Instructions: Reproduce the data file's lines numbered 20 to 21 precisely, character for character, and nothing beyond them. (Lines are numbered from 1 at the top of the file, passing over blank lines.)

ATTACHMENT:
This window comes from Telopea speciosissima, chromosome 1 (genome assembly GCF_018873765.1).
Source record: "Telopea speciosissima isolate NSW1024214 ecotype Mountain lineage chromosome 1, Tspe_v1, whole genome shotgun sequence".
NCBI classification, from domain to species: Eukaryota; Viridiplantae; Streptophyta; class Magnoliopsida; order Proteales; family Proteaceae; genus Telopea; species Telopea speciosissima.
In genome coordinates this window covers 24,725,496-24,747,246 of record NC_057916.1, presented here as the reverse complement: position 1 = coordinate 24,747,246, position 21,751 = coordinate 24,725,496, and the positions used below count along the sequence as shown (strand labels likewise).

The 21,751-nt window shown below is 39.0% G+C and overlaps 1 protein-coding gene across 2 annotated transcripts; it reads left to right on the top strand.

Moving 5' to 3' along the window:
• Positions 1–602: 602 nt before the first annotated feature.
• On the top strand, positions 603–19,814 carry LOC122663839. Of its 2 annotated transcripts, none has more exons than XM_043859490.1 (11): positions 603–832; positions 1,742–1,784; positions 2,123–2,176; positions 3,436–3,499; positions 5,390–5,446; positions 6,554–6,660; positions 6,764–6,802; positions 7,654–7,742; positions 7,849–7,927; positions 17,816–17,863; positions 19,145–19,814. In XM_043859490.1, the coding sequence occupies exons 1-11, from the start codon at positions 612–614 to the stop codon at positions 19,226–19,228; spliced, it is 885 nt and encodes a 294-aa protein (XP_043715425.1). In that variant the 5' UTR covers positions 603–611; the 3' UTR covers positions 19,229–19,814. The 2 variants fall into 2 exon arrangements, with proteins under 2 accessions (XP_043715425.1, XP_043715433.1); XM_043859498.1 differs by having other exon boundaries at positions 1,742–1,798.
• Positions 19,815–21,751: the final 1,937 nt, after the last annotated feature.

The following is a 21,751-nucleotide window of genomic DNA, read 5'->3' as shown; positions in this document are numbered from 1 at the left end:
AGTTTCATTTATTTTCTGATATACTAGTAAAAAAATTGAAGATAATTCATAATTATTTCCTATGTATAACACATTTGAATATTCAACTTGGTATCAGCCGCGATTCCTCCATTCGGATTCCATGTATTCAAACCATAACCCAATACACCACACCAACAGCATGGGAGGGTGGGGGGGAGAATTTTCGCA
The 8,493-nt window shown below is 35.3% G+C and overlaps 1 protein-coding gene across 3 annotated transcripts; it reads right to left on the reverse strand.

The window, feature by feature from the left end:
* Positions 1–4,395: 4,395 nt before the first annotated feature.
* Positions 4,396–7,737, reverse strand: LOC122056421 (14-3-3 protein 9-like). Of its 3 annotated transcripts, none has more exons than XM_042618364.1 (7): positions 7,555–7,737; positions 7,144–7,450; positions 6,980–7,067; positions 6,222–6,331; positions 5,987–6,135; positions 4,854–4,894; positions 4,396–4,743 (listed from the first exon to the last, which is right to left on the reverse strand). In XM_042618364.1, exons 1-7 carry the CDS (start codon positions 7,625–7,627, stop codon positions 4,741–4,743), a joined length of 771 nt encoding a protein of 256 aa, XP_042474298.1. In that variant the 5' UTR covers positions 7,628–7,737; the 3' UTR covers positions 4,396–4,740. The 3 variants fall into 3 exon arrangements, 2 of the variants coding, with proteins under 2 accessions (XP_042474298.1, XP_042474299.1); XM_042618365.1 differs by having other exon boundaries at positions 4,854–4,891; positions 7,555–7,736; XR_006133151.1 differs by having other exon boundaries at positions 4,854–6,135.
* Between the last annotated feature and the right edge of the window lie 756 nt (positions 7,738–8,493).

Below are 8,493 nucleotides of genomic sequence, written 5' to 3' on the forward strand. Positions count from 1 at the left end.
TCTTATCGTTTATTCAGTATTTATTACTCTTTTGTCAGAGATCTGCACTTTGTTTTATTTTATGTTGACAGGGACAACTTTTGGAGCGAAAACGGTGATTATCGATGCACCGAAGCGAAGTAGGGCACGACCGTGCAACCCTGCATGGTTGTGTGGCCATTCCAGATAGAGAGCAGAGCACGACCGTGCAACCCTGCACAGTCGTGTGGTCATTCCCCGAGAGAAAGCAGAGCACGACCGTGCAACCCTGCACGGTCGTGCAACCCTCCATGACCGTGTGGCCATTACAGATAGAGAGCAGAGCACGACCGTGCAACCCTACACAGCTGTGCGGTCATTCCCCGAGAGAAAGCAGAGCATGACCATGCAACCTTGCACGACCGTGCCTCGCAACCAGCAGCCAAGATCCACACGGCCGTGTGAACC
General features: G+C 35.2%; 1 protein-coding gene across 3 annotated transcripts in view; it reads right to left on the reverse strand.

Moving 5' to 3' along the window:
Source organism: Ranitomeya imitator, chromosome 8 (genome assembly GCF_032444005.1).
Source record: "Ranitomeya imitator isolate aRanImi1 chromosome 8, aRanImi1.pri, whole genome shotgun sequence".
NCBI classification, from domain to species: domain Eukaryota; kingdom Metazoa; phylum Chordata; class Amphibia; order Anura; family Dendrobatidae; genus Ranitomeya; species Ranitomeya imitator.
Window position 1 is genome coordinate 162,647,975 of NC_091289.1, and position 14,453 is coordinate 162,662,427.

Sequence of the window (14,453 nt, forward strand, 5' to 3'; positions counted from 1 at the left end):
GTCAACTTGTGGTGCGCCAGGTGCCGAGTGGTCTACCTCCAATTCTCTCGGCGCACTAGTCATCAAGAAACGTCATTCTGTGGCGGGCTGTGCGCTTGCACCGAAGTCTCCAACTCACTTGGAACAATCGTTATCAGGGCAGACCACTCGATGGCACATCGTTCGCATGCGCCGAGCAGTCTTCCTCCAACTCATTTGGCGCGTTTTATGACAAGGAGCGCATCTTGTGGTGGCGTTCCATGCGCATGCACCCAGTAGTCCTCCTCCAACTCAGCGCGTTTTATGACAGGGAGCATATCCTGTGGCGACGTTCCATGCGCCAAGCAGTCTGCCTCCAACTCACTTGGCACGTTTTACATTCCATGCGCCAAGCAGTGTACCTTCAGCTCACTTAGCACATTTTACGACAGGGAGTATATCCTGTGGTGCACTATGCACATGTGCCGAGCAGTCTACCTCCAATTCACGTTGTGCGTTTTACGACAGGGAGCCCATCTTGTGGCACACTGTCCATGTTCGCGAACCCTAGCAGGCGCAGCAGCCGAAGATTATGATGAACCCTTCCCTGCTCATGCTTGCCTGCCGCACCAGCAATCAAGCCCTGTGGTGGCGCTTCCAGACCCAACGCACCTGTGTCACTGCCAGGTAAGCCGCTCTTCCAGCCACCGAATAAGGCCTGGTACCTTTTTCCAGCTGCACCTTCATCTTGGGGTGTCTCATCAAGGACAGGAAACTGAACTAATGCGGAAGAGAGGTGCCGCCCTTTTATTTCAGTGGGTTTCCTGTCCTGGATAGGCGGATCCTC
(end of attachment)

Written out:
Moving 5' to 3' along the window:
Source organism: Ranitomeya imitator, chromosome 8 (genome assembly GCF_032444005.1).